John Presley Phipps is buried at Freedom in Hicks Cemetery. His tombstone, as I photographed it in 1992, appears below.
Does the pirate story suggest that pirates were traversing up and down the route between New Orleans or Natchez, on one hand and, further north, the tiny town of Freedom, via these rivers? Could my great-great-grandfather Matthew Phipps have fallen victim to pirates? Or could he even have just simply left and taken an assumed name in order to escape his (apparent) financial mess back in Indiana?
One of the many, many records pertaining to the complex settlement of Matthew’s estate appeared in the Journal of the House of Representatives of the State of Indiana, During the Twenty-Eighth Session of the General Assembly. This was published by Dowling and Cole, State Printers, in 1843. The record is transcribed below:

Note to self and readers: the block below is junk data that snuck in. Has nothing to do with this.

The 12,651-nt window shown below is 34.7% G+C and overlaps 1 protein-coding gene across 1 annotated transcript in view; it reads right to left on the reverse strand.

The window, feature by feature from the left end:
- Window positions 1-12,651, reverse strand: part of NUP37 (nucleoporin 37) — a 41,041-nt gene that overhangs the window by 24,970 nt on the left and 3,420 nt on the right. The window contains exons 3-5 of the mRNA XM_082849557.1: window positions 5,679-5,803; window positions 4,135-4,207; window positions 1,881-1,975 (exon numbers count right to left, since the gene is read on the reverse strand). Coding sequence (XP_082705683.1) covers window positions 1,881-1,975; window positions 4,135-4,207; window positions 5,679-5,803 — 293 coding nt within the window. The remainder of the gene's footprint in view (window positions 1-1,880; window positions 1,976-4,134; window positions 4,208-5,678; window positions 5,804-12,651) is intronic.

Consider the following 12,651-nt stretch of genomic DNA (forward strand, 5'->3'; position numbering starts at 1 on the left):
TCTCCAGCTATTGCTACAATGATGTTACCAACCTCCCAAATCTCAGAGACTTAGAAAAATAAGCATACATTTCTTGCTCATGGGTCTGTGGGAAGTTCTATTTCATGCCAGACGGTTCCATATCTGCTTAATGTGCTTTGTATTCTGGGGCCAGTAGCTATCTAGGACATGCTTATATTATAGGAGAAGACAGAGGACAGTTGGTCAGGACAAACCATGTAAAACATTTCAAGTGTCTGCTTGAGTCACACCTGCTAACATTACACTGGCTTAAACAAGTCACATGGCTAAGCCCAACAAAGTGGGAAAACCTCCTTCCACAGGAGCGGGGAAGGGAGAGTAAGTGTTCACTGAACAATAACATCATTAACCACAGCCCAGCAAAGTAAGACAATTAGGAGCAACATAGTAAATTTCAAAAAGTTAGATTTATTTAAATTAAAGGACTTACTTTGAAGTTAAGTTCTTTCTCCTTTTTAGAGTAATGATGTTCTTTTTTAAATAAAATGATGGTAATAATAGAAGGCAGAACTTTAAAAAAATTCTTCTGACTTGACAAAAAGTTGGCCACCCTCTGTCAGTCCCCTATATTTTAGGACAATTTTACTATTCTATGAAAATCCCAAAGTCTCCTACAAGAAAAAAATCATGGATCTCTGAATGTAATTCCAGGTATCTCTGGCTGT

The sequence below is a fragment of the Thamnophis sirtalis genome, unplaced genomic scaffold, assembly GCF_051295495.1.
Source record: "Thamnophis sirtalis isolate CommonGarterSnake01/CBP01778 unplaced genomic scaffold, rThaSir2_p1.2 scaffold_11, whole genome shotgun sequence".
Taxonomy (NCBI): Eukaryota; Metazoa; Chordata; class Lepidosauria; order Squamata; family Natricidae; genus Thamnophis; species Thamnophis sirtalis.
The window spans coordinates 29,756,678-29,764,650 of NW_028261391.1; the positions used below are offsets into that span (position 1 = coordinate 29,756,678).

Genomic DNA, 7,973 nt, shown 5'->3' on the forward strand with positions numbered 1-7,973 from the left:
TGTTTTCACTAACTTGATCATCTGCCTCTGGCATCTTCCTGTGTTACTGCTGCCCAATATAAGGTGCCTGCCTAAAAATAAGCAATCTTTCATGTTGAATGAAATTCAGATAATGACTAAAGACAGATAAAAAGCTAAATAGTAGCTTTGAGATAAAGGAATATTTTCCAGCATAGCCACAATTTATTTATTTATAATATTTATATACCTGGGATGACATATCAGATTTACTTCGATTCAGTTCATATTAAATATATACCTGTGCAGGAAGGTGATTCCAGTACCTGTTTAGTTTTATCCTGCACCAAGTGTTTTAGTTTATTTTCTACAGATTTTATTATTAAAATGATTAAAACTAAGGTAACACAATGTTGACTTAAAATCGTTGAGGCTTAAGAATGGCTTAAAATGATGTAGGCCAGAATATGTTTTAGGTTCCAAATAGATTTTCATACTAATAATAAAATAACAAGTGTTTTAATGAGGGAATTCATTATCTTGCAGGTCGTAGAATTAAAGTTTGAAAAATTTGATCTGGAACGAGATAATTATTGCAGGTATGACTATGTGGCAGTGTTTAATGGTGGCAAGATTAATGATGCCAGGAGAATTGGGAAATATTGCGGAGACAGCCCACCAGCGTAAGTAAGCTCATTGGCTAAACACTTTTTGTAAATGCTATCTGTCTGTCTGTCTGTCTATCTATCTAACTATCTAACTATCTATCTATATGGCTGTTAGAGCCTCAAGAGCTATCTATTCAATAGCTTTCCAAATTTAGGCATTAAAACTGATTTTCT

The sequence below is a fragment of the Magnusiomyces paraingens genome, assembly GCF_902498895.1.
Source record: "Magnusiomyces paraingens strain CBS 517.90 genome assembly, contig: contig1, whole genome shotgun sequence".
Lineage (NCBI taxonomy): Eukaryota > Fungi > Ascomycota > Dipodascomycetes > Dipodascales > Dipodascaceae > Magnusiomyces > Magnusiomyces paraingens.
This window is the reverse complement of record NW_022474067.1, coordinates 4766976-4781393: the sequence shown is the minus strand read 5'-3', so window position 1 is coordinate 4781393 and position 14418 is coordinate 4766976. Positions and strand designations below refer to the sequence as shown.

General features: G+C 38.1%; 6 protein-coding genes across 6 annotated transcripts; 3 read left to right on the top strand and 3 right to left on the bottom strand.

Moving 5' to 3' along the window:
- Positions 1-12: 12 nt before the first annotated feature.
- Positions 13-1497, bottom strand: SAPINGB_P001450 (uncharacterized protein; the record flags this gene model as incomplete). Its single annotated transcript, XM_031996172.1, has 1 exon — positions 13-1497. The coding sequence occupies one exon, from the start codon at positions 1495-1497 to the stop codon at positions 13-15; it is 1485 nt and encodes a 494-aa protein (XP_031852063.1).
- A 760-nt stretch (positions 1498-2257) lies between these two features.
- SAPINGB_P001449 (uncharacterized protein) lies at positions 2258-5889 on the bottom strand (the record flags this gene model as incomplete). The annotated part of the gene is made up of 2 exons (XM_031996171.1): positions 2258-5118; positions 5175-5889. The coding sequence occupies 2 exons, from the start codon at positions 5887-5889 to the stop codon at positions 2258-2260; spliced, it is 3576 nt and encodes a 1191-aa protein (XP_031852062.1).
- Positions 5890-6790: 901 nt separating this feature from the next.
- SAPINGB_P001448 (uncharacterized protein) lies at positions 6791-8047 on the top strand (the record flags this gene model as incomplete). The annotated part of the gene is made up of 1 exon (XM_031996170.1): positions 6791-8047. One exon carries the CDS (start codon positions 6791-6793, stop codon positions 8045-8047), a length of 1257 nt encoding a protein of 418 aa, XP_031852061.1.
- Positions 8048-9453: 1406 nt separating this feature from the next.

“Wednesday Morning, Jan. 3, 1844. . . . ”
“Petitions Were Presented.”
“By Mr. Nees,
Of Samuel Miles, praying for relief as administrator of the estate of Matthew Phipps, deceased, of Clay county;
Which was referred to the judiciary committee.”
“Saturday Morning, January 13th, 1844.”
“Mr. Parker, chairman of the judiciary committee, made the following report:
“The judiciary committee to which was referred the communication of Samuel Miles, administrator of the estate of M. Phipps, deceased, praying that a law may be passed ‘to sell property on all demands in favor of said estate, without valuation,’ have had that matter under consideration and have directed me to report that they would regard the passage of a law such as prayed for by said administrator, inexpedient and unjust; they therefore ask to be discharged from the further consideration of that subject.
“Which report was concurred in and the committee discharged accordingly.”